As I have already underlined, many of the chemicals that are developed and available for use, have certain hazardous properties and pose risks to human health and the environment. The RC has 47 hazardous chemicals listed under Annex III. Thirty-three of these are pesticides and fourteen are industrial chemicals. At the Conference of the Parties (COP) this May, eight more chemicals will be considered for listing and the parties will decide whether they will be included in Annex III of the Convention.

The RC’s PIC procedure for pesticides and industrial chemicals in international trade, together with the Stockholm Convention (SC) on protecting human health and the environment from Persistent Organic Pollutants (POPs) and the Basel Convention (BC) on the transboundary movement of hazardous wastes and their disposal, jointly through the synergies processes contribute to the careful management of hazardous chemicals and waste throughout their life-cycle, from production to disposal.

Ultimately, the adequate management of hazardous chemicals is a globally important issue because it is directly linked to the basic human rights of access to clean air, clean water and healthy and safe food. In a recent report by the UN Human Rights Council’s Special Rapporteur on the right to food, pesticides are cited as a global human rights concern. According to the latest figures, hazardous pesticides are responsible for 200,000 deaths each year, with 99 percent of these cases occurring in developing countries, lacking functional national regulations for hazardous chemicals management. 

Q. Explain the process of the Chemical Review Committee (CRC), how does science become policy?

I already explained the rationale and the mechanism that precedes the CRC’s work, after the Secretariat receives the notifications of FRAs and proposals for SHPFs, and before being forwarded for consideration by the CRC. The CRC is composed by 31 independent experts in chemicals management appointed by the Conference of the Parties (COP) to the RC. The Committee is responsible for undertaking the scientific review of chemicals proposed for listing.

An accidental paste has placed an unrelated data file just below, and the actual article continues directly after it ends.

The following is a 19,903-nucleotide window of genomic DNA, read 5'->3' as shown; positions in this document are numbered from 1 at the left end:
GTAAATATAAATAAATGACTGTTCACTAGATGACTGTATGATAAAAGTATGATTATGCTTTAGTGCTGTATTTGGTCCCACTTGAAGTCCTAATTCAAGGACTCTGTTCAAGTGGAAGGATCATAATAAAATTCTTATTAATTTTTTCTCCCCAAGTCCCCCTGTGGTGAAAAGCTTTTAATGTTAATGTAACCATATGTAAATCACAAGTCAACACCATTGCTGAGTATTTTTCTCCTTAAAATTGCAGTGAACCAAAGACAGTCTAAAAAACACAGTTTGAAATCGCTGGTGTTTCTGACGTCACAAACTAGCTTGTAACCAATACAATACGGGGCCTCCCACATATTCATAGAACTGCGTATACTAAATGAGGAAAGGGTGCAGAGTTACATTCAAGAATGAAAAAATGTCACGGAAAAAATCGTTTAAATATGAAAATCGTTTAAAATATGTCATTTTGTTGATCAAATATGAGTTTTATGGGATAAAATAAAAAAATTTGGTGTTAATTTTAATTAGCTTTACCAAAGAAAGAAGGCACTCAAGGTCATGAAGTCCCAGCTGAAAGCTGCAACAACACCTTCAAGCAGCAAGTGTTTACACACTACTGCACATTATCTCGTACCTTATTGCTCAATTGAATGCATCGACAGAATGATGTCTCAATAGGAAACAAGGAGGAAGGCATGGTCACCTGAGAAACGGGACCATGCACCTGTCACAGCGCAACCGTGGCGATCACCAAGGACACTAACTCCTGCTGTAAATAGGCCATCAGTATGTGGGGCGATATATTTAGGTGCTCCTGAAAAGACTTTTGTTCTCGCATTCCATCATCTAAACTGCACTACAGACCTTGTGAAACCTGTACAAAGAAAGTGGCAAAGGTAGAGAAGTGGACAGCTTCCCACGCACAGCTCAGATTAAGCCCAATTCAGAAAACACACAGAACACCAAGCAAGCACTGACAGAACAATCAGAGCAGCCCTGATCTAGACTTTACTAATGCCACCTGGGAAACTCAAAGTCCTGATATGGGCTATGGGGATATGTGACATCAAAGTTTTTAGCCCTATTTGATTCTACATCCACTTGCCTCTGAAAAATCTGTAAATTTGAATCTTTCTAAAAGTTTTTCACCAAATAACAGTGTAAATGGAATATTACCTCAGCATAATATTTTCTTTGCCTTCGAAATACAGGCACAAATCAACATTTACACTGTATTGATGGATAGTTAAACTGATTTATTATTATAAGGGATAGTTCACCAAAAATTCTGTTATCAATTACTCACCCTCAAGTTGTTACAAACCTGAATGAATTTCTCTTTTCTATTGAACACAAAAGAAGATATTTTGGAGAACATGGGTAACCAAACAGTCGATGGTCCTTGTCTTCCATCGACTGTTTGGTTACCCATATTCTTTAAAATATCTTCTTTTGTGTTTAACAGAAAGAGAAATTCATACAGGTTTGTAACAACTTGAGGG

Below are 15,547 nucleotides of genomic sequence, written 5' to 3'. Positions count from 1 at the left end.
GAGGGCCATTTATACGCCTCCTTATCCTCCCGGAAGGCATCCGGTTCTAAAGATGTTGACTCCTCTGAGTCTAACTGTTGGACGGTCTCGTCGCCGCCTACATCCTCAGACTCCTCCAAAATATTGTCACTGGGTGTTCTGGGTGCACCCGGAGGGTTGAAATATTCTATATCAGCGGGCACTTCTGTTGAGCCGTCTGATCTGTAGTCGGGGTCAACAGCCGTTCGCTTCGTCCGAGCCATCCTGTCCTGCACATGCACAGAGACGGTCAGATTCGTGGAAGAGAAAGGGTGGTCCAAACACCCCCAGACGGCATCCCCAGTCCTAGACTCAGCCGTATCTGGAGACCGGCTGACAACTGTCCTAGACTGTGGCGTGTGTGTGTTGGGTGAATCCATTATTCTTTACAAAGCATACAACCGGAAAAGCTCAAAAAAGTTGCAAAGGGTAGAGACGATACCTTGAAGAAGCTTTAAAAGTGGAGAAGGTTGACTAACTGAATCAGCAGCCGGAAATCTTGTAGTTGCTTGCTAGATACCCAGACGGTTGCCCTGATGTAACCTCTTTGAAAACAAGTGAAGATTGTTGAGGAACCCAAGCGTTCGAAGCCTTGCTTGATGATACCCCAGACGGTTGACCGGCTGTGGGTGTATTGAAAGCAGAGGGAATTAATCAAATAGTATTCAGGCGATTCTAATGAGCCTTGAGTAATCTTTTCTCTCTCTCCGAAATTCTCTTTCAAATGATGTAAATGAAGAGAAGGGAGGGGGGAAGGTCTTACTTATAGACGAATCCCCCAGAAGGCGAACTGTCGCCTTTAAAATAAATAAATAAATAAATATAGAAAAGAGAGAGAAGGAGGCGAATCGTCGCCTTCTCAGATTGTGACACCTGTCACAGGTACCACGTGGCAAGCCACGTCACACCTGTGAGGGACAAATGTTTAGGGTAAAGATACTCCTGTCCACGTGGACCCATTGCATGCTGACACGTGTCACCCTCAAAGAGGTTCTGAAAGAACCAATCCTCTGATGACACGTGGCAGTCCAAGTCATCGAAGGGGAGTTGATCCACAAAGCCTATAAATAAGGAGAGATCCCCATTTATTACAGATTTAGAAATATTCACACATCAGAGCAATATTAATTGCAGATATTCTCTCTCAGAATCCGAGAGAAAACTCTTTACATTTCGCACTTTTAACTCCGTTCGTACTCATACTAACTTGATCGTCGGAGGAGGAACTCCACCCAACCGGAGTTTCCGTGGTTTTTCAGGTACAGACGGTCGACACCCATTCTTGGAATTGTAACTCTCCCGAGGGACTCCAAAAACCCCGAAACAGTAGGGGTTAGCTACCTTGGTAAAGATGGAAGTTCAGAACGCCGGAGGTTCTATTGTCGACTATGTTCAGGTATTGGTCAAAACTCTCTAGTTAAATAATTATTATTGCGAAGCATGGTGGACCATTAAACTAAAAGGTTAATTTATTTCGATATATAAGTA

The Convention requires science-based risk and hazard evaluations, as well as scientifically supported information on physico-chemical, toxicological and eco-toxicological properties of the pesticides for which parties submit notifications of final regulatory actions for banning or restricting certain pesticides. The specific information requirements and criteria are listed in Annex I and Annex II of the Convention. Annex I contains all the information requirements for notifications made pursuant to article 5, whereas Annex II describes the criteria for listing these banned or severely restricted chemicals in Annex III, making them subject to the PIC procedure. Annex II requires a risk evaluation based on a review of scientific data in the context of the conditions prevailing in the party’s country submitting the notification of a final regulatory action to ban or restrict a chemical. The data should be generated in accordance with scientifically recognized methods and data reviews carried out in accordance with sound scientific principles and methods.

Based on the Committee’s recommendations, the COP, as the governing body of the Convention, decides by consensus whether to include or not to include hazardous chemicals and pesticides in Annex III of the Convention.  

Q. Give us an example of a success story you have overseen since joining the Secretariat. What happened, where? And, how did you see an impact at grassroots level?

It is hard for me to emphasize any country or Party to the Convention. To a certain extent, I am involved in almost daily communication with all the Parties to the Convention either regarding the Import Decisions either regarding the Notifications of FRAs or SHPF proposals they submit to the Secretariat. The verification and the review process in many occasions require getting back to the Party DNA to directly assist and meticulously explain the missing or not correctly provided information. The proper submission of these information exchange documents as indicated in the Convention text, is giving me unique chance and opportunity to help and assist Parties into implementation of the Convention at national level which further on has regional and global benefits fitting into the main objective of the Convention – to protect human health and the environment from the hazardous chemicals. Of course, the reward comes in the end with the addition of new hazardous chemical into Annex III, realizing that the chemical I started working with when initially submitted to the Secretariat, becomes part of the PIC procedure.